Off the rubbish heap and into pre-school
Elhame is a giggly four year-old who lives in the Roma, Ashkali and Egyptian community of Fushe Kosove, just outside Kosovo’s capital Prishtina. She likes it when her mum puts her hair in pigtails, but when she chases her brother the elastic bands slip out and her hair flies wild.
Elhame was born into a one-room home, shared with her parents and five brothers and sisters, with no running water. Like most men (and some children) in this community, her father goes out every day with his wheelbarrow to scavenge for scrap metal and other recyclables, and the small income he earns from this is what keeps his family. Elhame’s mother works hard looking after six children. She can’t read or write – like 96% of her community, she didn’t finish compulsory schooling.
Growing up in such circumstances, Elhame’s chances of getting to school, and thriving there, seem fragile. But her parents are determined that she’ll get the education they missed out on. When they heard that there was the chance for Elhame to get to kindergarten, they went to register her.
Why? Elhame’s dad shrugs as if it’s a stupid question
‘If she goes to kindergarten she’ll be smarter: she’ll play, she’ll learn; she’ll achieve something.’
Thanks to the money donated to The Ideas Partnership by GlobalGiving donors, Elhame’s kindergarten opened its doors in November. It has already given the chance for over thirty children to have their first encounter with the alphabet, with story time, with plasticene.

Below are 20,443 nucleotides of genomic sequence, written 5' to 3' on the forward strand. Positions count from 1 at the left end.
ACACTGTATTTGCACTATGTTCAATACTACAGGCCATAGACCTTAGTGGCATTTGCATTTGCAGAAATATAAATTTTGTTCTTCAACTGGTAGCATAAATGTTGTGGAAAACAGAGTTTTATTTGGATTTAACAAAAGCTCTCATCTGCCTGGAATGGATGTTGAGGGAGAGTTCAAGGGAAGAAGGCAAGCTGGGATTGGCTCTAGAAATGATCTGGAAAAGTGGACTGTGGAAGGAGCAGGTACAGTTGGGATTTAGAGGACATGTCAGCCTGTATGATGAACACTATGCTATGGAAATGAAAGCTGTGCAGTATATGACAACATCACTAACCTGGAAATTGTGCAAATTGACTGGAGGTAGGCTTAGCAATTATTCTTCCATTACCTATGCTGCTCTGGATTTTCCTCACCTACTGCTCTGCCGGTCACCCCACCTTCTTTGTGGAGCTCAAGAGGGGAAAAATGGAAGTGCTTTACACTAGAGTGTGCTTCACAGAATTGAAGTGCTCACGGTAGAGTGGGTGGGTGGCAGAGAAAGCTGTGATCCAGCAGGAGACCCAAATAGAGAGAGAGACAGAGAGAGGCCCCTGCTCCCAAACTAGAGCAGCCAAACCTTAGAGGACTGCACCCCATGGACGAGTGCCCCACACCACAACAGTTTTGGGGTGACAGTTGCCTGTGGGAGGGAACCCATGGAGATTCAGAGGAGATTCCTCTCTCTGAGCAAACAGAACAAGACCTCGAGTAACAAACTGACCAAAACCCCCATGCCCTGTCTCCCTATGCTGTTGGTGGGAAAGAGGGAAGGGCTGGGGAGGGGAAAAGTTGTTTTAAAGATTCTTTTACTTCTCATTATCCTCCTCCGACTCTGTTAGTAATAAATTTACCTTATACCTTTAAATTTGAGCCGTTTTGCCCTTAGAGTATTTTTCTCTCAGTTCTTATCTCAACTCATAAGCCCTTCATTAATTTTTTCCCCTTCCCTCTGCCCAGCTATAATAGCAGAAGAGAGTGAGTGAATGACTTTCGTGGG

Having walked through the cold muddy streets of Fushe Kosove, past children who are barefoot and kids off to help their dads going through the garbage, it feels like a miracle to enter a warm room filled with primary colours and children singing. This is where Elhame learns every afternoon. It’s also here that, along with her classmates, she has had a healthy snack every day, giving valuable calories, proteins and vitamins to supplement the meagre diet that her father’s scavenging provides. With help from her boundlessly energetic young teacher, and assistants from her own community, Elhame has already learned her first nursery rhyme and one of her pictures is ready to go up on the wall.
This is just the beginning, but by the time she leaves our pre-school Elhame will be prepared for primary school; used to turning up every day for lessons, familiar with the building blocks of formal learning, and – just as her dad predicted – ready to succeed.